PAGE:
One of the biggest affordability initiatives is Comcast’s Internet Essentials. Entering its sixth year, Internet Essentials now connects 750,000 families, or about 3 million Americans. Through the program, Comcast provides high-speed Internet service to those who qualify for $9.95 per month, plus discounted computer equipment and free Internet training.
According to a five-year progress report recently issued, a survey of Internet Essentials customers reports that 95 percent of recipients saw a positive impact on a child’s grades, and 98 percent said they subscribed to Internet Essentials to use the Internet for homework/school projects.
In July, Comcast partnered with the U.S. Department of Housing and Urban Development’s ConnectHome initiative to expand Internet Essentials to about 2 million HUD-assisted homes within the MSO’s service territory. HUD says those homes account for about 40 percent of all its households. In addition, Comcast will be awarding more than $2 million in grants to community organizations that provide digital literacy training and Internet access.
Since the program’s inception in 2011, Comcast has expanded eligibility for Internet Essentials nine times.
In Texas, Comcast officials and Internet Essentials spokesperson Jackie Joyner-Kersee, a six-time Olympic medalist, recently announced that as part of the program, Comcast will provide a $35,000 grant to the City of Houston for a mobile computer lab and $20,000 in grants to both Neighborhood Centers, Inc., and the YMCA in support of their digital literacy efforts and providing Internet access at their computer labs.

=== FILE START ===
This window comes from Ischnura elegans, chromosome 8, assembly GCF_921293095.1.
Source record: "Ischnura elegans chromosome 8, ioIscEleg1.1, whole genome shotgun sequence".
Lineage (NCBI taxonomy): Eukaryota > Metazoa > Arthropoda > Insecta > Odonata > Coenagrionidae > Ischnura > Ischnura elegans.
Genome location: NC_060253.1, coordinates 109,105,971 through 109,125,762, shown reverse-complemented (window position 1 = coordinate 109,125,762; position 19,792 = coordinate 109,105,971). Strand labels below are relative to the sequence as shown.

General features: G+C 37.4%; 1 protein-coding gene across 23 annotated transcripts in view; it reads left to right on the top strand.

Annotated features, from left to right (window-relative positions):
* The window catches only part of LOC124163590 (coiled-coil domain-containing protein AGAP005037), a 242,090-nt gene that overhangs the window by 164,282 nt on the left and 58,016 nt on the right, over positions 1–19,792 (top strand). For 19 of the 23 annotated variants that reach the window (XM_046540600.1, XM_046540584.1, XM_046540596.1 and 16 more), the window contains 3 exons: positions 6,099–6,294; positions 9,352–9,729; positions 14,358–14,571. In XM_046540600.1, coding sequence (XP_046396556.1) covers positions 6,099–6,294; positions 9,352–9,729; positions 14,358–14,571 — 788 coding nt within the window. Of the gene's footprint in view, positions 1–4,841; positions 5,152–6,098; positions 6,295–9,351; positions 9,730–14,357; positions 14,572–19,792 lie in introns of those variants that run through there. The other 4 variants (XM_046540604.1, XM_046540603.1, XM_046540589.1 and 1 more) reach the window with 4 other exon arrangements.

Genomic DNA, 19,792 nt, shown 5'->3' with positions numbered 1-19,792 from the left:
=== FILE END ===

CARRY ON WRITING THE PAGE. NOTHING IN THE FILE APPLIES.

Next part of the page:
Connect2Compete (C2C) is EveryoneOn’s flagship program for K-12 students and provides affordable Internet and devices to students and families that qualify for the National School Lunch Program. C2C is offered in partnership with leading cable companies, including Suddenlink, Comcast’s Internet Essentials and others.
Eligible customers receive fast, affordable Internet for as low as $9.95 per month (plus tax). For most customers, there is no deposit required, contracts to sign, or installation or modem rental fees.
Cable One was recognized by Cablefax Magazine’s 2016 Top Ops Awards for the cable company’s Chromebooks for Kids initiative that gives students in its service area access to the technology necessary to learn. For three years, Cable One has donated Chromebooks to Title I schools, many of which lack the funding to purchase such devices. Odessa is among the 10 Cable One markets nationwide where schools have been served by Chromebooks for Kids.
On a federal level, the National Cable & Telecommunications Association has backed the Federal Communications Commission’s decision to modernize the Lifeline program – created to help low-income households to obtain telephone service – to support broadband.